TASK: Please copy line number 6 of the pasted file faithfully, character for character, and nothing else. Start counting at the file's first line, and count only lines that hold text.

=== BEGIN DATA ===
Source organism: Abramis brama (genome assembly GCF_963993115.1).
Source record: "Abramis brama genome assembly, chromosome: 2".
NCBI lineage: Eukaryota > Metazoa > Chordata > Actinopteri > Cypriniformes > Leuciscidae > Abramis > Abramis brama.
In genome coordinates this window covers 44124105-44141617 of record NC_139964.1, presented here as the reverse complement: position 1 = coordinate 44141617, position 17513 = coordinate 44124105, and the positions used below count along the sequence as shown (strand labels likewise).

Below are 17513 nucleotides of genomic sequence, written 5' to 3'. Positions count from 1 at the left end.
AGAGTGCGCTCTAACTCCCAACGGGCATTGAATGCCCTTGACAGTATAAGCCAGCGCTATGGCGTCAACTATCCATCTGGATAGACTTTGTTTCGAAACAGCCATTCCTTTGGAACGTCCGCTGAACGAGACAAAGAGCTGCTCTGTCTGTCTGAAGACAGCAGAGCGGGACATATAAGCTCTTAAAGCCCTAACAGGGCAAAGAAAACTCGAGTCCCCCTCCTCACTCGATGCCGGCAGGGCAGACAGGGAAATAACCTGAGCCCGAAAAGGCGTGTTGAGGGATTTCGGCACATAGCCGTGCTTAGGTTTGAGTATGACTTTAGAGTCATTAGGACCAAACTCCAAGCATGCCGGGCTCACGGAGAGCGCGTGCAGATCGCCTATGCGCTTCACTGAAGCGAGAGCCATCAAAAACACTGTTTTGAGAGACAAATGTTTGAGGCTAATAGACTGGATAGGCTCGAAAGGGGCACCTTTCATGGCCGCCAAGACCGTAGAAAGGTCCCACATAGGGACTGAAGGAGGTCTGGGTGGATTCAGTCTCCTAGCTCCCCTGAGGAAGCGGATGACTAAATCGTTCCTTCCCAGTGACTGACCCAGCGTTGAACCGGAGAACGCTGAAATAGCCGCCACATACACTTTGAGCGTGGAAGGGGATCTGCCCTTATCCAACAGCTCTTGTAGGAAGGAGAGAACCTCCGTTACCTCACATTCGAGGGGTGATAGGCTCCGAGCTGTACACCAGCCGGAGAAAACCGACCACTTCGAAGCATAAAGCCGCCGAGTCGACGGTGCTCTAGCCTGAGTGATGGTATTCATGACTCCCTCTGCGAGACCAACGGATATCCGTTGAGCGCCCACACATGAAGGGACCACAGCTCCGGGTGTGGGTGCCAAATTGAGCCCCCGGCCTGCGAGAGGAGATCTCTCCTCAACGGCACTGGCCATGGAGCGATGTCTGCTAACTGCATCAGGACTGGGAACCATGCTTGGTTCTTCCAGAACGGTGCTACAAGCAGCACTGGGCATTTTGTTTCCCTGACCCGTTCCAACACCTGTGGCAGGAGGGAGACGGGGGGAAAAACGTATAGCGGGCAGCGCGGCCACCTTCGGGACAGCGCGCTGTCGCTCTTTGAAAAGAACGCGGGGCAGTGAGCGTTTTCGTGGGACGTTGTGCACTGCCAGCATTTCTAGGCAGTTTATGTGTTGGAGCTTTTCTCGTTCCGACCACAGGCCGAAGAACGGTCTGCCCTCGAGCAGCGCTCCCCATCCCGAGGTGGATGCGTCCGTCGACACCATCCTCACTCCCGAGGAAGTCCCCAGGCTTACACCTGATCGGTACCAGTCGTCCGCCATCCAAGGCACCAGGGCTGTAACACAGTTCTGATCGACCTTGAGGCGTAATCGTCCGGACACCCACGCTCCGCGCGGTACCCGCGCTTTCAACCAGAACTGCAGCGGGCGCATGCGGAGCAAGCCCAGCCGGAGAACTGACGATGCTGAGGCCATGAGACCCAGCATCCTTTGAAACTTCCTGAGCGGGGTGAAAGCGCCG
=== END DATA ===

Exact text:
AGAGTGCGCTCTAACTCCCAACGGGCATTGAATGCCCTTGACAGTATAAGCCAGCGCTATGGCGTCAACTATCCATCTGGATAGACTTTGTTTCGAAACAGCCATTCCTTTGGAACGTCCGCTGAACGAGACAAAGAGCTGCTCTGTCTGTCTGAAGACAGCAGAGCGGGACATATAAGCTCTTAAAGCCCTAACAGGGCAAAGAAAACTCGAGTCCCCCTCCTCACTCGATGCCGGCAGGGCAGACAGGGAAATAACCTGAGCCCGAAAAGGCGTGTTGAGGGATTTCGGCACATAGCCGTGCTTAGGTTTGAGTATGACTTTAGAGTCATTAGGACCAAACTCCAAGCATGCCGGGCTCACGGAGAGCGCGTGCAGATCGCCTATGCGCTTCACTGAAGCGAGAGCCATCAAAAACACTGTTTTGAGAGACAAATGTTTGAGGCTAATAGACTGGATAGGCTCGAAAGGGGCACCTTTCATGGCCGCCAAGACCGTAGAAAGGTCCCACATAGGGACTGAAGGAGGTCTGGGTGGATTCAGTCTCCTAGCTCCCCTGAGGAAGCGGATGACTAAATCGTTCCTTCCCAGTGACTGACCCAGCGTTGAACCGGAGAACGCTGAAATAGCCGCCACATACACTTTGAGCGTGGAAGGGGATCTGCCCTTATCCAACAGCTCTTGTAGGAAGGAGAGAACCTCCGTTACCTCACATTCGAGGGGTGATAGGCTCCGAGCTGTACACCAGCCGGAGAAAACCGACCACTTCGAAGCATAAAGCCGCCGAGTCGACGGTGCTCTAGCCTGAGTGATGGTATTCATGACTCCCTCTGCGAGACCAACGGATATCCGTTGAGCGCCCACACATGAAGGGACCACAGCTCCGGGTGTGGGTGCCAAATTGAGCCCCCGGCCTGCGAGAGGAGATCTCTCCTCAACGGCACTGGCCATGGAGCGATGTCTGCTAACTGCATCAGGACTGGGAACCATGCTTGGTTCTTCCAGAACGGTGCTACAAGCAGCACTGGGCATTTTGTTTCCCTGACCCGTTCCAACACCTGTGGCAGGAGGGAGACGGGGGGAAAAACGTATAGCGGGCAGCGCGGCCACCTTCGGGACAGCGCGCTGTCGCTCTTTGAAAAGAACGCGGGGCAGTGAGCGTTTTCGTGGGACGTTGTGCACTGCCAGCATTTCTAGGCAGTTTATGTGTTGGAGCTTTTCTCGTTCCGACCACAGGCCGAAGAACGGTCTGCCCTCGAGCAGCGCTCCCCATCCCGAGGTGGATGCGTCCGTCGACACCATCCTCACTCCCGAGGAAGTCCCCAGGCTTACACCTGATCGGTACCAGTCGTCCGCCATCCAAGGCACCAGGGCTGTAACACAGTTCTGATCGACCTTGAGGCGTAATCGTCCGGACACCCACGCTCCGCGCGGTACCCGCGCTTTCAACCAGAACTGCAGCGGGCGCATGCGGAGCAAGCCCAGCCGGAGAACTGACGATGCTGAGGCCATGAGACCCAGCATCCTTTGAAACTTCCTGAGCGGGGTGAAAGCGCCG